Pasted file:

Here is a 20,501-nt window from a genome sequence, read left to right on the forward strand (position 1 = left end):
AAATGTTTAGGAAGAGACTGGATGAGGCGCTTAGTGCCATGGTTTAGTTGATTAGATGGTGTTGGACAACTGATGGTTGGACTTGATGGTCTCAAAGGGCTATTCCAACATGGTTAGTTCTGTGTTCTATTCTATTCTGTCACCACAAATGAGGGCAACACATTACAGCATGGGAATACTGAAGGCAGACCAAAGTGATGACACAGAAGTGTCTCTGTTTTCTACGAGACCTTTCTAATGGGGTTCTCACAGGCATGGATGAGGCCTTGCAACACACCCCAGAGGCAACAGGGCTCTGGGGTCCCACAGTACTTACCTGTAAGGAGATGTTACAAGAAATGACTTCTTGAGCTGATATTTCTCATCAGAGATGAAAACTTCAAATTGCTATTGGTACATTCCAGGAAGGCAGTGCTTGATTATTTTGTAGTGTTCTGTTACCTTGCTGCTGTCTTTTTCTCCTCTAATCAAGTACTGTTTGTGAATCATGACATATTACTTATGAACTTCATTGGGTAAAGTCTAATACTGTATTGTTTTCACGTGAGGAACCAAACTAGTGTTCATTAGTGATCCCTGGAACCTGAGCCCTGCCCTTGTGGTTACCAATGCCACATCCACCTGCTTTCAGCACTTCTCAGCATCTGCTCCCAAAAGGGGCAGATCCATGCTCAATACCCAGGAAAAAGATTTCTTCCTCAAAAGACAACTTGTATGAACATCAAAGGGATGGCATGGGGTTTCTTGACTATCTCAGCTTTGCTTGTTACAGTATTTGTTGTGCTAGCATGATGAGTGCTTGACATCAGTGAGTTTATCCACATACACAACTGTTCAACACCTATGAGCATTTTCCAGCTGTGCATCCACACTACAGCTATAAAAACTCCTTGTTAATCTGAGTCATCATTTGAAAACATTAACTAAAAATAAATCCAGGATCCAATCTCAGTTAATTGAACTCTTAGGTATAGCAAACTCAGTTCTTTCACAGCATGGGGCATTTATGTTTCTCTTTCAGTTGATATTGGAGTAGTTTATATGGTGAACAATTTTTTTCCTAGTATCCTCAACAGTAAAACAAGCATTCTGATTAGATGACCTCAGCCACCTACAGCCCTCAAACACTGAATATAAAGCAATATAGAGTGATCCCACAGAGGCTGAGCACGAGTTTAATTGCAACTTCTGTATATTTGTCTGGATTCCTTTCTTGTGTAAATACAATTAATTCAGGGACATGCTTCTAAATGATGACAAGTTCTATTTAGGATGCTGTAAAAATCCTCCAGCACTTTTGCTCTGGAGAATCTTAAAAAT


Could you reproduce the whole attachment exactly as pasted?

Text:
Here is a 20,501-nt window from a genome sequence, read left to right on the forward strand (position 1 = left end):
AAATGTTTAGGAAGAGACTGGATGAGGCGCTTAGTGCCATGGTTTAGTTGATTAGATGGTGTTGGACAACTGATGGTTGGACTTGATGGTCTCAAAGGGCTATTCCAACATGGTTAGTTCTGTGTTCTATTCTATTCTGTCACCACAAATGAGGGCAACACATTACAGCATGGGAATACTGAAGGCAGACCAAAGTGATGACACAGAAGTGTCTCTGTTTTCTACGAGACCTTTCTAATGGGGTTCTCACAGGCATGGATGAGGCCTTGCAACACACCCCAGAGGCAACAGGGCTCTGGGGTCCCACAGTACTTACCTGTAAGGAGATGTTACAAGAAATGACTTCTTGAGCTGATATTTCTCATCAGAGATGAAAACTTCAAATTGCTATTGGTACATTCCAGGAAGGCAGTGCTTGATTATTTTGTAGTGTTCTGTTACCTTGCTGCTGTCTTTTTCTCCTCTAATCAAGTACTGTTTGTGAATCATGACATATTACTTATGAACTTCATTGGGTAAAGTCTAATACTGTATTGTTTTCACGTGAGGAACCAAACTAGTGTTCATTAGTGATCCCTGGAACCTGAGCCCTGCCCTTGTGGTTACCAATGCCACATCCACCTGCTTTCAGCACTTCTCAGCATCTGCTCCCAAAAGGGGCAGATCCATGCTCAATACCCAGGAAAAAGATTTCTTCCTCAAAAGACAACTTGTATGAACATCAAAGGGATGGCATGGGGTTTCTTGACTATCTCAGCTTTGCTTGTTACAGTATTTGTTGTGCTAGCATGATGAGTGCTTGACATCAGTGAGTTTATCCACATACACAACTGTTCAACACCTATGAGCATTTTCCAGCTGTGCATCCACACTACAGCTATAAAAACTCCTTGTTAATCTGAGTCATCATTTGAAAACATTAACTAAAAATAAATCCAGGATCCAATCTCAGTTAATTGAACTCTTAGGTATAGCAAACTCAGTTCTTTCACAGCATGGGGCATTTATGTTTCTCTTTCAGTTGATATTGGAGTAGTTTATATGGTGAACAATTTTTTTCCTAGTATCCTCAACAGTAAAACAAGCATTCTGATTAGATGACCTCAGCCACCTACAGCCCTCAAACACTGAATATAAAGCAATATAGAGTGATCCCACAGAGGCTGAGCACGAGTTTAATTGCAACTTCTGTATATTTGTCTGGATTCCTTTCTTGTGTAAATACAATTAATTCAGGGACATGCTTCTAAATGATGACAAGTTCTATTTAGGATGCTGTAAAAATCCTCCAGCACTTTTGCTCTGGAGAATCTTAAAAAT